Fire Conditions Heat Up, State Burn Ban In Effect As Anglin Fire Near Tonasket Forces Evacuations
BY COURTNEY FLATT & SCOTT LEADINGHAM
A rapidly growing fire has prompted evacuations in Okanogan County. What’s being dubbed the Anglin Fire is burning in timber near Tonasket along state Highway 20.
It’s estimated to have burned around 1,800 acres late Tuesday afternoon. (See Anglin Fire updates here.)
Level 3 –Get Out Now – evacuation notices were issued Monday evening to people in the Cayuse and Island Mountain areas east of Tonasket. At least one home and two outbuildings have burned so far. Aircraft were diverted from another fire burning nearby in Okanogan County. (See all area evacuation notices here.)
A Type 3 team from the Northeast Washington Interagency Incident Management team took over fire management Tuesday, including for the nearby Green Mountain Fire.
Maurice Goodall with Okanogan County Emergency Management says both fires were human-caused. He said people need to be especially careful to not ignite fires as conditions continue to be dry and breezy this week, with potential dry thunderstorms.
“The conditions are just right. They’re going to burn. It’s dry out there, and if we have the winds, it’s going to go fast,” he said.
The Red Cross is sheltering people who have been evacuated. The Okanogan County Fairgrounds and Tonasket rodeo grounds are taking in pets and livestock.
Fire Potential And Washington State Burn Ban
The Anglin Fire is just one of several large and fast-moving wildfires that have started in recent days.
In response to growing fire potential and high temperatures nearing and surpassing 100 degrees, on Tuesday state public lands commissioner Hilary Franz issued a statewide burn ban. The order took effect July 28 and lasts through September 30, unless fire conditions improve.
The ban on outdoor burning, the use of charcoal briquettes, and prescribed burns covers all 12 million acres of public and private forestland under protection of the state Department of Natural Resources. But recreational camp fires in approved fire pits of designated campgrounds are still allowed. (See more wildfire resources from the Washington state DNR.)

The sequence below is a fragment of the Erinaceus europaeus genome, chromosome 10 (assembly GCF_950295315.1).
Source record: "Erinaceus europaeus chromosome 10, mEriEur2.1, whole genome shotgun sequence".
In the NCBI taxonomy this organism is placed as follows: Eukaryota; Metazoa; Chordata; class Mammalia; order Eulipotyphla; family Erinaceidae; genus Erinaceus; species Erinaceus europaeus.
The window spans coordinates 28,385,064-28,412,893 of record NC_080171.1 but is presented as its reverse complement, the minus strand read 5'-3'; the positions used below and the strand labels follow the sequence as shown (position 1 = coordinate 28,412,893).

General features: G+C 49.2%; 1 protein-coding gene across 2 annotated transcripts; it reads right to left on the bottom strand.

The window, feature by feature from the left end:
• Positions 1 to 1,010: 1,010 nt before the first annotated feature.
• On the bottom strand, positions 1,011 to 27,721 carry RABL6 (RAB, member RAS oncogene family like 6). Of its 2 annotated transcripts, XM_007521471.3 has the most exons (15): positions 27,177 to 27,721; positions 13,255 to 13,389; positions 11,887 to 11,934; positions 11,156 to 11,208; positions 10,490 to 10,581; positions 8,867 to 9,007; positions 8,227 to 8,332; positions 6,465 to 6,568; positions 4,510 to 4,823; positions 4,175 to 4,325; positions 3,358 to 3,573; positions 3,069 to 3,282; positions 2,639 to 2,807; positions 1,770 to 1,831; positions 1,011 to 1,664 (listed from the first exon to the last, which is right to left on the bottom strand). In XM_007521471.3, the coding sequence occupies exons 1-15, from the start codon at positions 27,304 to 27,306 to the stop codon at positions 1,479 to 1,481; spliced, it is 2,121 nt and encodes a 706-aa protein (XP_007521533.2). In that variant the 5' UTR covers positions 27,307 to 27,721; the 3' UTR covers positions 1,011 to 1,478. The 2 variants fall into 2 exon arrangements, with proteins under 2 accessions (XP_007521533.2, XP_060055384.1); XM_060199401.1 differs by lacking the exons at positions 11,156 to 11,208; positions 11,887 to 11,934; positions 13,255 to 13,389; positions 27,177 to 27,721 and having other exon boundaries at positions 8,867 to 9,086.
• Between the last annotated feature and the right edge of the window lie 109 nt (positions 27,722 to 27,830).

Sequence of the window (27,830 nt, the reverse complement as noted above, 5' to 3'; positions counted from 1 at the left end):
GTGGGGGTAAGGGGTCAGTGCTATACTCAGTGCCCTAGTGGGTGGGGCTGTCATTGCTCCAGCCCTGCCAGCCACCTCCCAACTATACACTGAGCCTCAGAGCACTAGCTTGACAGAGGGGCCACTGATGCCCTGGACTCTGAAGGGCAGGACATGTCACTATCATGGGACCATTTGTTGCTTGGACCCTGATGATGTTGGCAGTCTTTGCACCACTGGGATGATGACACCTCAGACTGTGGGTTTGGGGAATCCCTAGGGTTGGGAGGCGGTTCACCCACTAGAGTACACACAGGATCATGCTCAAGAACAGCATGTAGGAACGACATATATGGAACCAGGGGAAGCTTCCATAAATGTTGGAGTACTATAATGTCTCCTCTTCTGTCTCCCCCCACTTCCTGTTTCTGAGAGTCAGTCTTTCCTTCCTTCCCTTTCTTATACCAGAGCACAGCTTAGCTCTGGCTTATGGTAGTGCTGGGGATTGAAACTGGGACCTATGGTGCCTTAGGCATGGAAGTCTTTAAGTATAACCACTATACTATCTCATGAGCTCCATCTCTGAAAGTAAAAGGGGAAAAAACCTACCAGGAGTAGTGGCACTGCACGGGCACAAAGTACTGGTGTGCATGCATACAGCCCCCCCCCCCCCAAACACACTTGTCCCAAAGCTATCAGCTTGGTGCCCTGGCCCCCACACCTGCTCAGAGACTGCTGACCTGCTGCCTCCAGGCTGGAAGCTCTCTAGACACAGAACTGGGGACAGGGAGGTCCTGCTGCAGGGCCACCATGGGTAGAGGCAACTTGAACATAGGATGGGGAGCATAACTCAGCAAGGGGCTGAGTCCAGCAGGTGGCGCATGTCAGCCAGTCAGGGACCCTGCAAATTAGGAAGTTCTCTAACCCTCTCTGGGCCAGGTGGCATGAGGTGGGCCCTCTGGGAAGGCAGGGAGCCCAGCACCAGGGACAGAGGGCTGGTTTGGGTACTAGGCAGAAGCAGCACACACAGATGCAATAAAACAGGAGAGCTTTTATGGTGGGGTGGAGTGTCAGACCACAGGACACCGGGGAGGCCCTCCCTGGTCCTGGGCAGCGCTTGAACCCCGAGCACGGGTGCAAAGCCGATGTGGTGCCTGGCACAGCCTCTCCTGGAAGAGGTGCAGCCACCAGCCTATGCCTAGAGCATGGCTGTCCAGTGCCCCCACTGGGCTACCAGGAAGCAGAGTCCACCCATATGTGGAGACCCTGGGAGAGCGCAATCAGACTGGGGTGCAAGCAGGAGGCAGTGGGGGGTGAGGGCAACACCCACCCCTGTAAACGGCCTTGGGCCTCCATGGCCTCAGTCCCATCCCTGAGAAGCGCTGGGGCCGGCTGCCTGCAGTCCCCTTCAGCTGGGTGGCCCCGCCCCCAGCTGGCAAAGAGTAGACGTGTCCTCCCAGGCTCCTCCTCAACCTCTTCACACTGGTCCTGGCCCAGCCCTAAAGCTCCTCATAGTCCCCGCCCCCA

Franz says the announcement comes after a spike in wildfires over the weekend, most of which were human caused.
The National Weather Service advised Tuesday that potential thunderstorms could ignite fires in central Washington.
Laurie Nisbet with the National Weather Service says strong breezes could help spread fires that are already burning. Later this week, fairly dry thunderstorms could combine with near record temperatures to create concerning conditions for new fires.
“That’s going to create the critical fire conditions: windy, dry conditions after a lightning event on Thursday,” Nisbet said, noting that so far this year, weather conditions have been lucky. It’s been slow to dry out and slow to get fires started.
Washington Department of Natural Resources meteorologists say vegetation is at its driest point of the season. That means new fires could be challenging because the landscape is primed and ready to burn.
The damage caused by wildfires can be devastating, gutting structures and driving out people who live and work nearby. And researchers say the smoke from the annually recurring blazes also delivers economic damage to areas that were never touched by the flames. Continue Reading Study: Economic Effects Of Wildfire Smoke Linger Long After Flames Subside
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